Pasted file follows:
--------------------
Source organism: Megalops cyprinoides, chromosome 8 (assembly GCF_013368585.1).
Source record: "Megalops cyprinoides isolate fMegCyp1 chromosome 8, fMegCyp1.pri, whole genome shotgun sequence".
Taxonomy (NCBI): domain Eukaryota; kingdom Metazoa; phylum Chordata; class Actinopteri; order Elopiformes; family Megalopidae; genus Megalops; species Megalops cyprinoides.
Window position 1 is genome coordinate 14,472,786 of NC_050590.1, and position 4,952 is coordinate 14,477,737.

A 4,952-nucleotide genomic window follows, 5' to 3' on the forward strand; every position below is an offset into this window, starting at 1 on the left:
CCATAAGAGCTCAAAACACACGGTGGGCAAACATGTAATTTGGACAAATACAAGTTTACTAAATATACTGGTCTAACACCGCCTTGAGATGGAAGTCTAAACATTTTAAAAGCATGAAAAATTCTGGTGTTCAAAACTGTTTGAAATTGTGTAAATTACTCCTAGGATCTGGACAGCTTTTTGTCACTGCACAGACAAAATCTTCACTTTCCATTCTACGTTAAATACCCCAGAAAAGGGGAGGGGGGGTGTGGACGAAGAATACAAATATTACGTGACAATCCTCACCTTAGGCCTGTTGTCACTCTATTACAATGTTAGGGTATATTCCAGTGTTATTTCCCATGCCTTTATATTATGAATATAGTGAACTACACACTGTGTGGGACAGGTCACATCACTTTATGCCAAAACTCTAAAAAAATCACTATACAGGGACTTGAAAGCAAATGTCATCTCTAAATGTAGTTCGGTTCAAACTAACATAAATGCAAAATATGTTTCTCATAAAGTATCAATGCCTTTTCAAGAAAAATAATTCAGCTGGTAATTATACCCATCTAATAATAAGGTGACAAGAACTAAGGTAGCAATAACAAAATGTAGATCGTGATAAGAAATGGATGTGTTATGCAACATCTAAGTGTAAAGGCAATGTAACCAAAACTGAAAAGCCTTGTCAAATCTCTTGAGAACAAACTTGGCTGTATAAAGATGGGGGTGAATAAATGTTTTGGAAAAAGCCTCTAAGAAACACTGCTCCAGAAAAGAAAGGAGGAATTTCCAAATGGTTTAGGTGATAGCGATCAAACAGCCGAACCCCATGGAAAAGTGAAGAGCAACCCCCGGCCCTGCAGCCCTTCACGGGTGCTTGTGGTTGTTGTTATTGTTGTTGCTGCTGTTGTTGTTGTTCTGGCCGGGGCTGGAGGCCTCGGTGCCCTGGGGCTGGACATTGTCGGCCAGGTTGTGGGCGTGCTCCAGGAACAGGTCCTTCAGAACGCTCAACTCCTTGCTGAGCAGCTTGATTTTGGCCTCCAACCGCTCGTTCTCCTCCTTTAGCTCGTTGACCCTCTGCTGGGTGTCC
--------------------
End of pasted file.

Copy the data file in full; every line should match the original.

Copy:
Source organism: Megalops cyprinoides, chromosome 8 (assembly GCF_013368585.1).
Source record: "Megalops cyprinoides isolate fMegCyp1 chromosome 8, fMegCyp1.pri, whole genome shotgun sequence".
Taxonomy (NCBI): domain Eukaryota; kingdom Metazoa; phylum Chordata; class Actinopteri; order Elopiformes; family Megalopidae; genus Megalops; species Megalops cyprinoides.
Window position 1 is genome coordinate 14,472,786 of NC_050590.1, and position 4,952 is coordinate 14,477,737.

A 4,952-nucleotide genomic window follows, 5' to 3' on the forward strand; every position below is an offset into this window, starting at 1 on the left:
CCATAAGAGCTCAAAACACACGGTGGGCAAACATGTAATTTGGACAAATACAAGTTTACTAAATATACTGGTCTAACACCGCCTTGAGATGGAAGTCTAAACATTTTAAAAGCATGAAAAATTCTGGTGTTCAAAACTGTTTGAAATTGTGTAAATTACTCCTAGGATCTGGACAGCTTTTTGTCACTGCACAGACAAAATCTTCACTTTCCATTCTACGTTAAATACCCCAGAAAAGGGGAGGGGGGGTGTGGACGAAGAATACAAATATTACGTGACAATCCTCACCTTAGGCCTGTTGTCACTCTATTACAATGTTAGGGTATATTCCAGTGTTATTTCCCATGCCTTTATATTATGAATATAGTGAACTACACACTGTGTGGGACAGGTCACATCACTTTATGCCAAAACTCTAAAAAAATCACTATACAGGGACTTGAAAGCAAATGTCATCTCTAAATGTAGTTCGGTTCAAACTAACATAAATGCAAAATATGTTTCTCATAAAGTATCAATGCCTTTTCAAGAAAAATAATTCAGCTGGTAATTATACCCATCTAATAATAAGGTGACAAGAACTAAGGTAGCAATAACAAAATGTAGATCGTGATAAGAAATGGATGTGTTATGCAACATCTAAGTGTAAAGGCAATGTAACCAAAACTGAAAAGCCTTGTCAAATCTCTTGAGAACAAACTTGGCTGTATAAAGATGGGGGTGAATAAATGTTTTGGAAAAAGCCTCTAAGAAACACTGCTCCAGAAAAGAAAGGAGGAATTTCCAAATGGTTTAGGTGATAGCGATCAAACAGCCGAACCCCATGGAAAAGTGAAGAGCAACCCCCGGCCCTGCAGCCCTTCACGGGTGCTTGTGGTTGTTGTTATTGTTGTTGCTGCTGTTGTTGTTGTTCTGGCCGGGGCTGGAGGCCTCGGTGCCCTGGGGCTGGACATTGTCGGCCAGGTTGTGGGCGTGCTCCAGGAACAGGTCCTTCAGAACGCTCAACTCCTTGCTGAGCAGCTTGATTTTGGCCTCCAACCGCTCGTTCTCCTCCTTTAGCTCGTTGACCCTCTGCTGGGTGTCC